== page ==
Who Is Walter Pless?


A teacher by profession, but is now in his 38th year as a football writer. Has written for "Soccer Action" (Melbourne), "Australian Soccer Weekly" (Sydney) and "World Soccer" (London), as well as for several Tasmanian newspapers. Currently contributing to "Goal!Weekly" in Melbourne and the Australian magazine "Soccer International". Played for Croatia-Glenorchy, Caledonians, Metro, Rapid and University in Tasmania, as well as in the United States of America. Coached University, Metro and Croatia-Glenorchy.

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In early 1983, the Australian Under-20 side came to Hobart for a training camp and a practice match against NSL side Heidelberg at KGV Park.

The game ended in a 0-0 draw but proved an exciting spectacle for the 2,500 people who attended.

The Young Socceroos head coach at the time was Les Scheinflug, an Australian international and undoubtedly the most successful coach Australia has ever had at Under-17 (Joeys) and Under-20 (Young Socceroos) levels.

His assistant was the incomparable Argentine, Raul Blanco, who is now technical director to the New Zealand national team.

The Young Socceroos trained at the Athletic Centre and found it most adequate for their needs.

Tasmania and Hobart Juventus’s own Luciano Fabrizio was a member of the Young Socceroos at the time and was delighted to be back in his home town.

Jim Patikas (Sydney Olympic), Frank Farina (Canberra Arrows), Rod Brown (Marconi) and Tony Franken (Australian Institute of Sport) were just some of the big names in the Young Socceroos squad.

Heidelberg was brimming with big names.

Goalkeeper Geoff Olver and defender Charlie Yankos were just two of the star-studded visiting line-up.

The Australian Youth Squad was: Goalkeepers - Chris Hummel (Canberra Arrows), Antony Franken (AIS), David Miller; Defenders - Tom McCulloch (Marconi), Ralph Maier (Newcastle), Tony Dakos (Sydney Olympic), Ray Vliestra (Wollongong), Roy Jones (AIS), Joe Rizzotto (Marconi), Paul Daley; Midfielders - Jim Patikas (Sydney Olympic), Fabio Incantalupo (Juventus), Russell Stewart (Brisbane Lions), Luciano Fabrizio (Brisbane City), Marcelo Salvo (AIS); Strikers - Frank Farina (Canberra Arrows), David Lowe (Newcastle), Rod Brown (Marconi), Danny Wright (Brisbane Lions), Steve Glockner (Brisbane City), Steve Maxwell (Adelaide City), Rene Licata (Marconi).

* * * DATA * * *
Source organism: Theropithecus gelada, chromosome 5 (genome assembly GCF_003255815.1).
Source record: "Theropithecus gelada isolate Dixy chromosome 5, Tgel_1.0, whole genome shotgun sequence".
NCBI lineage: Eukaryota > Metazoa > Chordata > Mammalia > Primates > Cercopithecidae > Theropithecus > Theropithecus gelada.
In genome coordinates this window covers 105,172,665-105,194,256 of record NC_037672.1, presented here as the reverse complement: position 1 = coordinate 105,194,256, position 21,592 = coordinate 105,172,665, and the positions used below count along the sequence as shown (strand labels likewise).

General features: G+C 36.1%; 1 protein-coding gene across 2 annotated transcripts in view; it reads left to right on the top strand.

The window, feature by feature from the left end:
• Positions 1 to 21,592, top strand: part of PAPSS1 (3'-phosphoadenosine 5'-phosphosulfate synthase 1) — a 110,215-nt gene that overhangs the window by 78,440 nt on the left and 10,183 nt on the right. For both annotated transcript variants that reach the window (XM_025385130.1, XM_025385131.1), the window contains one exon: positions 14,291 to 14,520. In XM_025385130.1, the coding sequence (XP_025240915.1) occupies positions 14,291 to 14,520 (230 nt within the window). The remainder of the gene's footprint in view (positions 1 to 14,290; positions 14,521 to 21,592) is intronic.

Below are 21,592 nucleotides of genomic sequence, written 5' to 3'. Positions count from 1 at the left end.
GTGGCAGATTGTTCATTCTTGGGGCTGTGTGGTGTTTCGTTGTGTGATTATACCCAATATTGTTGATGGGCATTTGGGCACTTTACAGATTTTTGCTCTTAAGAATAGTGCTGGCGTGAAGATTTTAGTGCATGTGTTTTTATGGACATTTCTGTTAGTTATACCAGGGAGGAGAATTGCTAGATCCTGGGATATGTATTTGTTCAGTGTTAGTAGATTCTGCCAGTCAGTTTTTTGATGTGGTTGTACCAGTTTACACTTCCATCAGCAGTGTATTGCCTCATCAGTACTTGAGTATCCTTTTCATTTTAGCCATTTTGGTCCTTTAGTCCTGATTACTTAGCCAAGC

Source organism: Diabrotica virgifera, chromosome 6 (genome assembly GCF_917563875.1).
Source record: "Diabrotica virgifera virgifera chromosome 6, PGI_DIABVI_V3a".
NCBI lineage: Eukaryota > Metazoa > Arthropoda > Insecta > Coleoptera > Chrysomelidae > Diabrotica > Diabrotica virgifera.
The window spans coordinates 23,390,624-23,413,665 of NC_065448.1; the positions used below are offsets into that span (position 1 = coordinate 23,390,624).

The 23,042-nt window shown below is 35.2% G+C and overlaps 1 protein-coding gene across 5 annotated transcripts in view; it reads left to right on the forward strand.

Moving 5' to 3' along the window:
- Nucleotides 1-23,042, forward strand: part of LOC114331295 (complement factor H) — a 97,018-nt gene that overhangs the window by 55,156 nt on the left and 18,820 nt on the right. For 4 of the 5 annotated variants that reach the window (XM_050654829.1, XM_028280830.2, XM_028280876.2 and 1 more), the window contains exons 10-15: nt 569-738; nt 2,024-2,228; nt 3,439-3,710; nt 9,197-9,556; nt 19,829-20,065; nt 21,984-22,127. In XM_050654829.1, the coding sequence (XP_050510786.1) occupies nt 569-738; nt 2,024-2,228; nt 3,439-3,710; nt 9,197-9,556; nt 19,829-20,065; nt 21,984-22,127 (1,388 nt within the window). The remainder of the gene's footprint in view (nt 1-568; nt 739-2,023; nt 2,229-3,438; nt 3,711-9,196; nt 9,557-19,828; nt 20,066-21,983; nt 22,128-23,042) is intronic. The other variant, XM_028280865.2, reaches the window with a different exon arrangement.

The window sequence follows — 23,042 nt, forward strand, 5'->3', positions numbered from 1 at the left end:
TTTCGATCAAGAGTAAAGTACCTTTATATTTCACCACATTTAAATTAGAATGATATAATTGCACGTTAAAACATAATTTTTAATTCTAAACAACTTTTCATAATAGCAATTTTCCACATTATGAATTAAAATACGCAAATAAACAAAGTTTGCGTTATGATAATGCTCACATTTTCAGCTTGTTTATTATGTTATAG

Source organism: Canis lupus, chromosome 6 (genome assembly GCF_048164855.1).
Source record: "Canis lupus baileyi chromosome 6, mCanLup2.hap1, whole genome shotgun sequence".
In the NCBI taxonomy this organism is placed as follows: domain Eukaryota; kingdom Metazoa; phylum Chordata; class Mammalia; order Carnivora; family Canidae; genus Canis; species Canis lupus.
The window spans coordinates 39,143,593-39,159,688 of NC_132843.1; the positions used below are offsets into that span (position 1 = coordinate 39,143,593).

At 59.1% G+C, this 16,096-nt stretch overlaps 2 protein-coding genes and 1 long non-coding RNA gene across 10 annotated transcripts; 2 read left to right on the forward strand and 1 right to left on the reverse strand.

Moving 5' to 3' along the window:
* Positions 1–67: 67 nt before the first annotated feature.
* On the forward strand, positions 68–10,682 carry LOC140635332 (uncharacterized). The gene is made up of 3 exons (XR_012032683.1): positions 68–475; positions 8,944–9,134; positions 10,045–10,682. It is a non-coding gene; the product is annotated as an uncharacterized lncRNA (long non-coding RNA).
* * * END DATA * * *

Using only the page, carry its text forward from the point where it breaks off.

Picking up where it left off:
The Heidelberg-Alexander line-up for the game was: Olver - McKie, MacLeod, Yankos, Spanos - Selemidis, Valentine, Toro, Vincent - Patterson, Peterson (Substitutes: Campbell, Lea, Karamandos)

Patikas had a brilliant game and forced some outstanding saves from Australian international keeper Olver.

Photos(Top to Bottom): Gary Upton; Hanna Manuela; Kostas Kanakaris, Ken Morton, Liam Scott and Shae Hickey; Simon Burrett, Seth Otte and Nathan Wardle

Upton was not present at the dinner. He is currently in the UK and Jed Donoghue accepted the award on his behalf.

Upton also won the coach’s award.

Liam Scott took out the players’ player-of-the-year award and the ‘most improved’ category.

Shae Hickey was named as the most consistent player, while Kostas Kanakaris was the Premier League side’s leading scorer.

In the club’s Premier League reserves awards, Simon Burrett was the leading scorer and the most consistent player, while youngster Hugo Bladel was the most improved.

Tom Veness earned the coach’s award, Nathan Wardle the players’ player-of-the-year award, and Wardle and Seth Otte shared the ‘best player’ title.

In the Premier Women’s competition, Amy Whitney was the leading scorer, Brigitte Raymond the most improved, and Ella Blackburn won the coach’s award.

Danielle Raymond was the most consistent, while Hanna Manuela was announced as the player’s player of the year and the best player.

In the Under-19s, Dylan Postma was the leading marksman, Kieran Roach the most improved, and David Woolley won the coach’s award.